A transitional stage between the spasmodic use of camouflage in emergencies and its regular and systematic use as in the present day is marked by the painting, or other treatment, of coast defence forts to blend with their surroundings, in order to render them less conspicuous from the sea, e.g. Cork harbour, Isle of Wight, Singapore.
The well-known chequered black-and-white of the Spithead forts was an attempt to mislead the enemy as to the exact location of the gun embrasures. The same artifice was used in the case of the loopholes of blockhouses in the South African War of 1899-1902.
A further stage was reached in the adoption of uniforms coloured to blend with the usual or typical colours of the countryside in a theatre of war. The first of these was the Indian Khaki (see 15.770), and after the experience gained in the South African War, when the importance of concealment came into great prominence, the British and most other armies soon adopted dust-coloured, light-blue, grey, or grey-green uniforms.
Shortly after the South African War, experiments in the disruptive painting of guns were undertaken, but the system was not adopted, and no further development in the practice of camouflage took place until the war of movement of 1914 gave place to trench warfare. Hitherto deception in war had been limited to the comparatively simple task of deceiving the human eye, at a considerable distance, and for a short time. In the World War its role was extended to circumventing the camera, in addition to deceiving for long periods, the eyes of observers armed with powerful glasses. For the first time in history, a military unit was organized for the definite purpose of practising scientific deception.
This policy was initiated by certain French artists serving in a French battery towards the end of 1914. The interest of a French army commander was aroused and his sympathy enlisted, with the result that a “Section de Camouflage” was formed early in 1915, for the purpose of assisting units in the concealment of battery positions and other military works, and the construction of concealed posts of observation. The success attained by this section led to the organization of the British Camouflage Service as a unit of Royal Engineers, early in 1916.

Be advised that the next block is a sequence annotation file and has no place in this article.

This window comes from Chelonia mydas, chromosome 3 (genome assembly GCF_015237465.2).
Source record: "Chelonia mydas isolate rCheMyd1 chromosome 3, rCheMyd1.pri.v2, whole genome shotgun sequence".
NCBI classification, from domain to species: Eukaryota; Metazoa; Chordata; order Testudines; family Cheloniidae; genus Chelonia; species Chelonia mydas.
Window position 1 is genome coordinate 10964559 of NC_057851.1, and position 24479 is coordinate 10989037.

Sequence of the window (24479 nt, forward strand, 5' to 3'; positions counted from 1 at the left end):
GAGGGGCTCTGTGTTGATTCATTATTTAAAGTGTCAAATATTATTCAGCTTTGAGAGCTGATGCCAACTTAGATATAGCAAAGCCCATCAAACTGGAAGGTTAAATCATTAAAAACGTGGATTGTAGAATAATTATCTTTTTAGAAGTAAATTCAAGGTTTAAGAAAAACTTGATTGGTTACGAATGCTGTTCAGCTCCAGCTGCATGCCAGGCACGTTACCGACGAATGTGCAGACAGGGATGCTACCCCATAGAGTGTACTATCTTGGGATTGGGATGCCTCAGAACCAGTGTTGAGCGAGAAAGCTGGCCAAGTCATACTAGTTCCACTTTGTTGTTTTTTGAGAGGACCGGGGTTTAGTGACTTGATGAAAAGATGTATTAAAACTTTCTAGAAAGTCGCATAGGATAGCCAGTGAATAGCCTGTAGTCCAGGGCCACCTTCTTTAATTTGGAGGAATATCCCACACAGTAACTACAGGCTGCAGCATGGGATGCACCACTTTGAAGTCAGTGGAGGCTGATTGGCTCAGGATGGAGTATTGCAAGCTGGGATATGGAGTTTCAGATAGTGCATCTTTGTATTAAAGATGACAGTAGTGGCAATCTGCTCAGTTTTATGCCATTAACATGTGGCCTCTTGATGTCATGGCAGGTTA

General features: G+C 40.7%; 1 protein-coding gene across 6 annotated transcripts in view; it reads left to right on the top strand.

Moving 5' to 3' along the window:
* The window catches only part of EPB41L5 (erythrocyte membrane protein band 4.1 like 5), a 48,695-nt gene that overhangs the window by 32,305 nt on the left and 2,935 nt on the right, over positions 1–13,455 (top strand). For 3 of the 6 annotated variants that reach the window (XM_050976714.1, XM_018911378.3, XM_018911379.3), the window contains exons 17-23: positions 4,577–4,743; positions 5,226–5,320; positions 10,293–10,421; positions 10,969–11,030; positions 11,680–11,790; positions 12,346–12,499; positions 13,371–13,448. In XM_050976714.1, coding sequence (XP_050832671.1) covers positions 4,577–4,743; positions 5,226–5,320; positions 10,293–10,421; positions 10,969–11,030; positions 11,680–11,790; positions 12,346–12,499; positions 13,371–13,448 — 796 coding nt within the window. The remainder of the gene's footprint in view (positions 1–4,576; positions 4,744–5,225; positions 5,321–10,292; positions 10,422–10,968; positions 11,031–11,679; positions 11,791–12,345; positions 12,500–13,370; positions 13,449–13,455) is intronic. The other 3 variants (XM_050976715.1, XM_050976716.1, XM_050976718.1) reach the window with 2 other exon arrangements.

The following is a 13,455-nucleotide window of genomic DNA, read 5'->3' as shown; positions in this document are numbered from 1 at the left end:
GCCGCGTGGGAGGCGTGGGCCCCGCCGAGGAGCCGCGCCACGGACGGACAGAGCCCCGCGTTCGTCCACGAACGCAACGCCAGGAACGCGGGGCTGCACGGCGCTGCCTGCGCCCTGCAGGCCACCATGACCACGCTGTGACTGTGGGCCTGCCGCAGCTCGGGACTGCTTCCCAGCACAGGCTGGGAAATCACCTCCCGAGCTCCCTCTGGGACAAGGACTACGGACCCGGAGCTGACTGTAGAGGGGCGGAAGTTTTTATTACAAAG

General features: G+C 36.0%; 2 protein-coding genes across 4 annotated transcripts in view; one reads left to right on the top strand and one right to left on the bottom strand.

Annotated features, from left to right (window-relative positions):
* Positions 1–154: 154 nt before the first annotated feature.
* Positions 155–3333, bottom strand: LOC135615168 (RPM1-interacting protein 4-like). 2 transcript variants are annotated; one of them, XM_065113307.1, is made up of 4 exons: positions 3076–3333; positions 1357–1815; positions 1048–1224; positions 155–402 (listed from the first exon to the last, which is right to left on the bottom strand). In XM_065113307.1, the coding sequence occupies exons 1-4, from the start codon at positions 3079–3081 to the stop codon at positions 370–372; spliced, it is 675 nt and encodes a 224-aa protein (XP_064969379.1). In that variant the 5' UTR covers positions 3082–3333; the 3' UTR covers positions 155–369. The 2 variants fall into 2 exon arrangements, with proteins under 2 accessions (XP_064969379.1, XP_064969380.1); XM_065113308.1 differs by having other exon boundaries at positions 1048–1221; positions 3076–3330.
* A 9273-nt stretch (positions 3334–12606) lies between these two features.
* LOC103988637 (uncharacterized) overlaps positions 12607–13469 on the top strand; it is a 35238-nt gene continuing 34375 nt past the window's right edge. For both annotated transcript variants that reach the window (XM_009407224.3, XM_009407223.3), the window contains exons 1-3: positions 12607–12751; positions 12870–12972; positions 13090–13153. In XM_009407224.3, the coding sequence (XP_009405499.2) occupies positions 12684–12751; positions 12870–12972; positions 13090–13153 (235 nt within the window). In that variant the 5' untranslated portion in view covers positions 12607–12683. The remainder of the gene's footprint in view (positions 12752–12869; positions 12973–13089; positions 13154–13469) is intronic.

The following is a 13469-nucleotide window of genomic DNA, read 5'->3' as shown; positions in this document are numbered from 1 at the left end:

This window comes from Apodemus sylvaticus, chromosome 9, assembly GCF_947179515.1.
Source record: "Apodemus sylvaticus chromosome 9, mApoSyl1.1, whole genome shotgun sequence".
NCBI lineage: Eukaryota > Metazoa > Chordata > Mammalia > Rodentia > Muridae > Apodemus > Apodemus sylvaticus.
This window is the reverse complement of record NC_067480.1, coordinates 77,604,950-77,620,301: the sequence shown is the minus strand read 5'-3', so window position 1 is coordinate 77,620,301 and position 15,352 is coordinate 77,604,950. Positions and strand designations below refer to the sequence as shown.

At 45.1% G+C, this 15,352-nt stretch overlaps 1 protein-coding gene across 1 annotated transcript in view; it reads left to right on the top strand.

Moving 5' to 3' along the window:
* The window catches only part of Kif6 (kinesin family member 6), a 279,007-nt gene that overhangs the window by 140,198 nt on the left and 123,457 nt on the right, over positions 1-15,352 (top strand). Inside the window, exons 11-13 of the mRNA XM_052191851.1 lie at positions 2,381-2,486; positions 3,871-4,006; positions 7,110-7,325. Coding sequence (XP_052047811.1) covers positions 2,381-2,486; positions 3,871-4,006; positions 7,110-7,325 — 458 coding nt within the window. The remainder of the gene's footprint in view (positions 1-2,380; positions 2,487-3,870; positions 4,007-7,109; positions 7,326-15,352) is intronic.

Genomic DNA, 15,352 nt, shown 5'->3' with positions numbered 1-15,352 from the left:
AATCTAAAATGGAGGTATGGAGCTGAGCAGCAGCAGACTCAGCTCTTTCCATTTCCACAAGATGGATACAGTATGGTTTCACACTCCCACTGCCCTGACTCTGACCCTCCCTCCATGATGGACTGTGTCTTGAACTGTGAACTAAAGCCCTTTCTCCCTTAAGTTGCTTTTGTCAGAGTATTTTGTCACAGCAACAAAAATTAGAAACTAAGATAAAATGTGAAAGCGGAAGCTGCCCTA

The need for organized camouflage is directly attributable to two novel features of the war, firstly the prolonged period of stationary warfare; and secondly, as an outcome of the first, the rapid development of aviation generally and of photography from the air in particular. Stationary warfare entailed the prolonged occupation of definite localities by troops, guns, and other numerous appurtenances of war, whose installation tended to become semi-permanent instead of temporary. It was therefore possible for each opponent methodically to examine the other's battle area in detail, and at comparative leisure, instead of relying on promiscuous and hurried reconnaissance, as in the past. It was soon recognized that photography provided the best means of executing such detailed examination, and presently the art of interpreting air photographs almost reached the level of an exact science. The information thus obtained far exceeded in quantity and accuracy that gleaned by observers, who could not but be distracted by the expanse of the view beneath them and the incidents of their adventurous journeys. All the resources of science were therefore devoted to the production of lenses, plates and colour screens, specially adapted to the needs of military intelligence. This evolution in the means of obtaining information necessarily called for a similar evolution in the means and methods of denying it, and a special service was organized for the study and practice of the science of camouflage.